The ranch would survive until 2014, when Imus announced its closing due to personal health issues. His infamous racial slurs, however, caused a massive financial headache for his charitable program.

In September, 2014, a South African court convicted Oscar Pistorius of culpable homicide (the South African equivalent to manslaughter) in the shooting death of his girlfriend, Reeva Steenkamp. A month later, the court sentenced him to 5 years in prison (though he’ll likely only serve a year).

The international sports phenomenon, nicknamed “bladerunner,” sky-rocketed to fame in 2012 as the first amputee athlete to compete in the Olympics. Born with fibular hemimelia (the absence of fibula), Pistorius had both of his legs amputated when he was 11 months old. This physical limitation did not stop him, however, from becoming one of the most widely-recognized sprinters in the world.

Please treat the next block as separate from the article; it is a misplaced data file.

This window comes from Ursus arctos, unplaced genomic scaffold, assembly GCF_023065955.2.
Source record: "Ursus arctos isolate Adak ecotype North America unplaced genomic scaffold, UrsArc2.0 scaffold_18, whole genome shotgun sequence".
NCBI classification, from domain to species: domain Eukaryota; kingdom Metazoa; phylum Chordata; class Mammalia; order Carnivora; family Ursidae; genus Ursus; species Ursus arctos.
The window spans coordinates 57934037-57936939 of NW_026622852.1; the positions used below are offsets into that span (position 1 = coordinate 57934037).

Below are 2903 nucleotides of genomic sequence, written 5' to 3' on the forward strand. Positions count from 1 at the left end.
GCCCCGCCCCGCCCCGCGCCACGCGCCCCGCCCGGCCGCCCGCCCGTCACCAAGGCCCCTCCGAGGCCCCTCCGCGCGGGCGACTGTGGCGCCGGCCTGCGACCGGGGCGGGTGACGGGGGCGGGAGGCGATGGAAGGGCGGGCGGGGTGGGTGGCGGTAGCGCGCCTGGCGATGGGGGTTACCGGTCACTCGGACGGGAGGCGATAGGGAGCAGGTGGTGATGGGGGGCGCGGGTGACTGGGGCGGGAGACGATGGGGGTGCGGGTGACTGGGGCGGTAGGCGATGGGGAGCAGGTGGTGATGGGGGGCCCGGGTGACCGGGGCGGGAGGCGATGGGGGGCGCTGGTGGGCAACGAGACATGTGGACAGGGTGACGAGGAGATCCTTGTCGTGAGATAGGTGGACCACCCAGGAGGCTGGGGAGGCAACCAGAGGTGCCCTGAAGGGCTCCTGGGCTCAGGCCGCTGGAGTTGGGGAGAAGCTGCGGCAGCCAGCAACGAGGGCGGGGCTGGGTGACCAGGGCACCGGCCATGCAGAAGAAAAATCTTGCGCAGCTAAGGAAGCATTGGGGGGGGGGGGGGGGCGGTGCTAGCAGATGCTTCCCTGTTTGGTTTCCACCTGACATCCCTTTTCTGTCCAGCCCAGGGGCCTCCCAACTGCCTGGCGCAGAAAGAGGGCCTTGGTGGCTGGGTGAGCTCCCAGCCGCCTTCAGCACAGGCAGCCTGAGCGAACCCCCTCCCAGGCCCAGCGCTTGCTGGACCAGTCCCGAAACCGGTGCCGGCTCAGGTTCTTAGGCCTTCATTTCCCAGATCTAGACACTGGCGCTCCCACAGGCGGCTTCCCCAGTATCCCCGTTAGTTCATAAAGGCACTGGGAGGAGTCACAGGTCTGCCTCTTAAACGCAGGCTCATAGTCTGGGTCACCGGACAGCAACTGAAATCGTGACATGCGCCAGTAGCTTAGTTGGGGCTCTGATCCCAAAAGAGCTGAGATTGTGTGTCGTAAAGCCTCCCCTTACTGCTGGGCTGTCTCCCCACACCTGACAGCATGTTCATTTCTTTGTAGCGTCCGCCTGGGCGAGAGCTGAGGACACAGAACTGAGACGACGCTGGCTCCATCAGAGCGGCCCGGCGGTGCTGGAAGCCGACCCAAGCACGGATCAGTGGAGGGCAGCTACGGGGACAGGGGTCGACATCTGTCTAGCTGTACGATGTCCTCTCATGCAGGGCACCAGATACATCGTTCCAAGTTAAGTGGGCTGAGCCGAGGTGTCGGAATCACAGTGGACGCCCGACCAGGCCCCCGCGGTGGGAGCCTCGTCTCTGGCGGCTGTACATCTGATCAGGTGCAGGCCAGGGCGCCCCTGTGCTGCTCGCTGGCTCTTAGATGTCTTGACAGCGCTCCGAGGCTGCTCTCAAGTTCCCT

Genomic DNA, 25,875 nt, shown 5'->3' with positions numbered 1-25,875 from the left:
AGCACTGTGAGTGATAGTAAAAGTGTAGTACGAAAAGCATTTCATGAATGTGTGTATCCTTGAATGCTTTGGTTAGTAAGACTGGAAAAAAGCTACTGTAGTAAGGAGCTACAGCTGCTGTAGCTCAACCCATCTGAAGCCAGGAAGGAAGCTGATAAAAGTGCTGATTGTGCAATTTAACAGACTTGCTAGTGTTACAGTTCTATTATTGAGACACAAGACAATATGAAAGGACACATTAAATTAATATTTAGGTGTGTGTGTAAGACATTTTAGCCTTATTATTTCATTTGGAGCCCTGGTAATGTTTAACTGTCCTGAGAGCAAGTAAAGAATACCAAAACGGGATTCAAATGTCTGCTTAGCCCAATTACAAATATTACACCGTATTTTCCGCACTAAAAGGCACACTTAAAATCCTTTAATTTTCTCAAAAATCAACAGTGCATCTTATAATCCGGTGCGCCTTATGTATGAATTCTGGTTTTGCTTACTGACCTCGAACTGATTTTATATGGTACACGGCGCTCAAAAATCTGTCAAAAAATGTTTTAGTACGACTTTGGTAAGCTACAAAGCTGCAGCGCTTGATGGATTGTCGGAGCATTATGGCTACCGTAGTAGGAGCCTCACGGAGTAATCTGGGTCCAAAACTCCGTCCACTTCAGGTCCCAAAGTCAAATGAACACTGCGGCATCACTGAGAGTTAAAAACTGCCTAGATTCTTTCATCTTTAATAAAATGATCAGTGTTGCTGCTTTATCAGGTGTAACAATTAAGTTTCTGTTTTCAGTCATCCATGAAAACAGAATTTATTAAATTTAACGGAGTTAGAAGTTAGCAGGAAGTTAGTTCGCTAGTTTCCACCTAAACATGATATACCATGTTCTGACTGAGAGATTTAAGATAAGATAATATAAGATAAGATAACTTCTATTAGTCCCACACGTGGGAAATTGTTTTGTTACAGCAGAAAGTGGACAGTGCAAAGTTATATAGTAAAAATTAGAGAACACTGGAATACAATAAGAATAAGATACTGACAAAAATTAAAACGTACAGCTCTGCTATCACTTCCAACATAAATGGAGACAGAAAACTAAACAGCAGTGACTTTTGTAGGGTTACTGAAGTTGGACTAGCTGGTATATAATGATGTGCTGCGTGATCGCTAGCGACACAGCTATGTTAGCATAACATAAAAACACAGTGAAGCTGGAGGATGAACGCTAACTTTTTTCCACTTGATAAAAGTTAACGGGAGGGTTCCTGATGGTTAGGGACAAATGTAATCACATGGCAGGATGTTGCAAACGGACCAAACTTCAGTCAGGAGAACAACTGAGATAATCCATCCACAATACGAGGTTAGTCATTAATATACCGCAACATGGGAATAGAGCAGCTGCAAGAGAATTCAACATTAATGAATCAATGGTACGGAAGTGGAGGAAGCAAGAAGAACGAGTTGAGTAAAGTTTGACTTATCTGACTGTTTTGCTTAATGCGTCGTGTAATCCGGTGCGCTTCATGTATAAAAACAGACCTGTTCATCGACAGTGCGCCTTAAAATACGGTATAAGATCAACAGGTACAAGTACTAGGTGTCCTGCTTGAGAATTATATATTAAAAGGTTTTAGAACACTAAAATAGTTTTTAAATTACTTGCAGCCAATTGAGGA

In an effort to use his global celebrity in a positive way, Pistorius announced in February 2013 that he was starting a foundation in conjunction with the University of Strathclyde in Glasgow to help develop affordable prosthetic legs for children in Africa. Two days after this announcement, Pistorius fatally shot Reeva Steenkamp in a locked bathroom at his home, claiming that he thought she was an intruder.

Unsurprisingly, his foundation never got off the ground, and the university he was working with lost a high-profile spokesperson for their humanitarian goals.

The former mayor of Toronto is no stranger to controversy. In fact, you could view him as a case study in PR perseverance. He has weathered the fallout from all manner of public faux-pas, ranging from public intoxication to the use of racially charged language. Not to mention being filmed smoking crack cocaine while holding public office.